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Translated by Rev. Canon Roberts
Book V Chapter 22: After the Fall of Veii[396 BC]
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The following day the dictator sold all freemen who had been spared, as slaves. The money so realised was the only amount paid into the public treasury, but even that proceeding roused the ire of the plebs. As for the spoil they brought home with them, they did not acknowledge themselves under any obligation for it either to their general, who, they thought, had referred a matter within his own competence to the senate in the hope of getting their authority for his niggardliness, nor did they feel any gratitude to the senate. It was the Licinian family whom they gave the credit, for it was the father [Note 1] who had advocated the popular measure and the son [Note 2] who had taken the opinion of the senate upon it. |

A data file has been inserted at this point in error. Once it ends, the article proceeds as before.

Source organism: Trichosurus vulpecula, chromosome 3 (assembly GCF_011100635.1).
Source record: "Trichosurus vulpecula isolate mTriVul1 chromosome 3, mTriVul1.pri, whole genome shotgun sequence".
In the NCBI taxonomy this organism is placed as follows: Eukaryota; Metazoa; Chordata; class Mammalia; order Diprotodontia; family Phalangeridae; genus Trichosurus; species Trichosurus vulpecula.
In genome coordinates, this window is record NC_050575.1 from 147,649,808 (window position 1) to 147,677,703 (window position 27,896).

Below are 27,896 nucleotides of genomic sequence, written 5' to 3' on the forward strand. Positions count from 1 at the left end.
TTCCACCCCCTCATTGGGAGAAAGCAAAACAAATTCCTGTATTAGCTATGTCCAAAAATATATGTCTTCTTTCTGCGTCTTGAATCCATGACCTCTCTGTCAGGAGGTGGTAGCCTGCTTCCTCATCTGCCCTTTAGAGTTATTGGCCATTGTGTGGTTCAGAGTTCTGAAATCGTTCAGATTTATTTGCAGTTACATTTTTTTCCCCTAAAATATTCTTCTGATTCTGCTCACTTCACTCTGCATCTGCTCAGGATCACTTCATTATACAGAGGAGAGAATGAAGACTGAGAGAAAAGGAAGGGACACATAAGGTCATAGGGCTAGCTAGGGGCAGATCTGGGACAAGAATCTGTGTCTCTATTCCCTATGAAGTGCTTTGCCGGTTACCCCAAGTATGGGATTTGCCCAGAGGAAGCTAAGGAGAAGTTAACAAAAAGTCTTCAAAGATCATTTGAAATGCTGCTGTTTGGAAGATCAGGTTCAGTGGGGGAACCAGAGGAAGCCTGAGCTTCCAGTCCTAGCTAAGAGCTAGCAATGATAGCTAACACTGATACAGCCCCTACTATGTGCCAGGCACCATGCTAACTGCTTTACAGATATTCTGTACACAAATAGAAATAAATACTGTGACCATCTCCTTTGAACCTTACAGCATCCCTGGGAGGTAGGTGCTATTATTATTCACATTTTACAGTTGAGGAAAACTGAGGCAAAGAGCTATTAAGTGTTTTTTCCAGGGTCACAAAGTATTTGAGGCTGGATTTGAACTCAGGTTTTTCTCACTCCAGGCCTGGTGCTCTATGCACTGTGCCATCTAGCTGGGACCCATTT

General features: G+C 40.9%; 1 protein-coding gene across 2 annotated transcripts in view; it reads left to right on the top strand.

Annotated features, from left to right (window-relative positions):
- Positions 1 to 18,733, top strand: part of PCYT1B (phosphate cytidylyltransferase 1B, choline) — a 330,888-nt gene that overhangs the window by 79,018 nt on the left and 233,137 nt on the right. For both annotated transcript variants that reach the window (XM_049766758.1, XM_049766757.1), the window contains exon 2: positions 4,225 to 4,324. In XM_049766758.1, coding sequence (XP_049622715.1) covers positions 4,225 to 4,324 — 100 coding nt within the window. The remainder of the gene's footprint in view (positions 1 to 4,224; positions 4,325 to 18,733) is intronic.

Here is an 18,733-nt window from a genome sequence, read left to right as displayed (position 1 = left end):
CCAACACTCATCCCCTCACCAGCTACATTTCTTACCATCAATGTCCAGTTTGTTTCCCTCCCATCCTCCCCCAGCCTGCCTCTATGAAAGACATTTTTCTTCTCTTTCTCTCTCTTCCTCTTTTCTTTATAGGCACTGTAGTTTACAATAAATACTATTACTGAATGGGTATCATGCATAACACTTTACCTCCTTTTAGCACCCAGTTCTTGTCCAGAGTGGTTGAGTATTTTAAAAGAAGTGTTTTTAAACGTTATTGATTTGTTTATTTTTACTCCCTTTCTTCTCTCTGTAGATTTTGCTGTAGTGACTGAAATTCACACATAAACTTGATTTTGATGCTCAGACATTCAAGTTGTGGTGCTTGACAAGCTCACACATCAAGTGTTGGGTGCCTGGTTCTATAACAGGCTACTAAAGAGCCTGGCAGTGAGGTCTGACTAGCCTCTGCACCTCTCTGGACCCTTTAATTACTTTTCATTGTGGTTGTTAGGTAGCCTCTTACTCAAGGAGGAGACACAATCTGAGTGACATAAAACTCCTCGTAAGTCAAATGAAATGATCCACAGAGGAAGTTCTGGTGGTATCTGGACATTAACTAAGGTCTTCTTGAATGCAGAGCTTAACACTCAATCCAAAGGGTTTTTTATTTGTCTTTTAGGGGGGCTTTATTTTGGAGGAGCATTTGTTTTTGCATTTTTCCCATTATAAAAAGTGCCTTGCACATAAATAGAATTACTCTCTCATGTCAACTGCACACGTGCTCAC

When all that belonged to man had been carried away from Veii, they began to remove from the temples the votive gifts that had been made to the gods, and then the gods themselves; but this they did as worshippers rather than as plunderers. The deportation of queen Juno to Rome was entrusted to a body of men selected from the whole army, who after performing their ablutions and arraying themselves in white vestments, reverently entered the temple and in a spirit of holy dread placed their hands on the statue, for it was as a rule only the priest of one particular house who, by Etruscan usage, touched it. Then one of them, either under a sudden inspiration, or in a spirit of youthful mirth, said, "Art thou willing, Juno, to go to Rome?" The rest exclaimed that the goddess nodded assent. An addition to the story was made to the effect that she was heard to say, "I am willing." At all events we have it that she was moved from her place by appliances of little power, and proved light and easy of transport, as though she were following of her own accord. She was brought without mishap to the Aventine, her everlasting seat, whither the prayers of the Roman dictator had called her, and where this same Camillus afterwards dedicated the temple which he had vowed. Such was the fall of Veii, the most wealthy city of the Etruscan league, showing its greatness even in its final overthrow, since after being besieged for ten summers and winters and inflicting more loss than it sustained, it succumbed at last to destiny, being after all carried by a mine and not by direct assault.
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